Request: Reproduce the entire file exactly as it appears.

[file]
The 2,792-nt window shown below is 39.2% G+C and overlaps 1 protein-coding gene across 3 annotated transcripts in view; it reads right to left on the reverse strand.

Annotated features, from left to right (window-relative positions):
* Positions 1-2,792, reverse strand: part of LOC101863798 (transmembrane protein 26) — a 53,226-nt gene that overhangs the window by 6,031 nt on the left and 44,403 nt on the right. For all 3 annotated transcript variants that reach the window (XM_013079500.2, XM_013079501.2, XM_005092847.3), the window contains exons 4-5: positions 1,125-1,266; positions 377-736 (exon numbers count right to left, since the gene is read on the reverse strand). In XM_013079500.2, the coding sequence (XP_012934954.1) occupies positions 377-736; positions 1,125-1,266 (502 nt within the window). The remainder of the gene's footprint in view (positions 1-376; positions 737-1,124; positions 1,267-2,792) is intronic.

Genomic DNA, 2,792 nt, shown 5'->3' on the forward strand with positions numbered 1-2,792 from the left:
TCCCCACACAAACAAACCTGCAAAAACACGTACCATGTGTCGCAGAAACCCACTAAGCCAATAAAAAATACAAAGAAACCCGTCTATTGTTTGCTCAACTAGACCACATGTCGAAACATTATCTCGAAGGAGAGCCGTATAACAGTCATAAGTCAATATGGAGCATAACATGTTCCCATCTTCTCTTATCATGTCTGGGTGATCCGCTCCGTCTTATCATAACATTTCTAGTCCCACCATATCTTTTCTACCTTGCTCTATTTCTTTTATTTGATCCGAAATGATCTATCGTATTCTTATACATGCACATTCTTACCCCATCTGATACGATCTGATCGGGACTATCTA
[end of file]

The 2,792-nt window shown below is 39.2% G+C and overlaps 1 protein-coding gene across 3 annotated transcripts in view; it reads right to left on the reverse strand.

Annotated features, from left to right (window-relative positions):
* Positions 1-2,792, reverse strand: part of LOC101863798 (transmembrane protein 26) — a 53,226-nt gene that overhangs the window by 6,031 nt on the left and 44,403 nt on the right. For all 3 annotated transcript variants that reach the window (XM_013079500.2, XM_013079501.2, XM_005092847.3), the window contains exons 4-5: positions 1,125-1,266; positions 377-736 (exon numbers count right to left, since the gene is read on the reverse strand). In XM_013079500.2, the coding sequence (XP_012934954.1) occupies positions 377-736; positions 1,125-1,266 (502 nt within the window). The remainder of the gene's footprint in view (positions 1-376; positions 737-1,124; positions 1,267-2,792) is intronic.

Genomic DNA, 2,792 nt, shown 5'->3' on the forward strand with positions numbered 1-2,792 from the left:
TCCCCACACAAACAAACCTGCAAAAACACGTACCATGTGTCGCAGAAACCCACTAAGCCAATAAAAAATACAAAGAAACCCGTCTATTGTTTGCTCAACTAGACCACATGTCGAAACATTATCTCGAAGGAGAGCCGTATAACAGTCATAAGTCAATATGGAGCATAACATGTTCCCATCTTCTCTTATCATGTCTGGGTGATCCGCTCCGTCTTATCATAACATTTCTAGTCCCACCATATCTTTTCTACCTTGCTCTATTTCTTTTATTTGATCCGAAATGATCTATCGTATTCTTATACATGCACATTCTTACCCCATCTGATACGATCTGATCGGGACTATCTA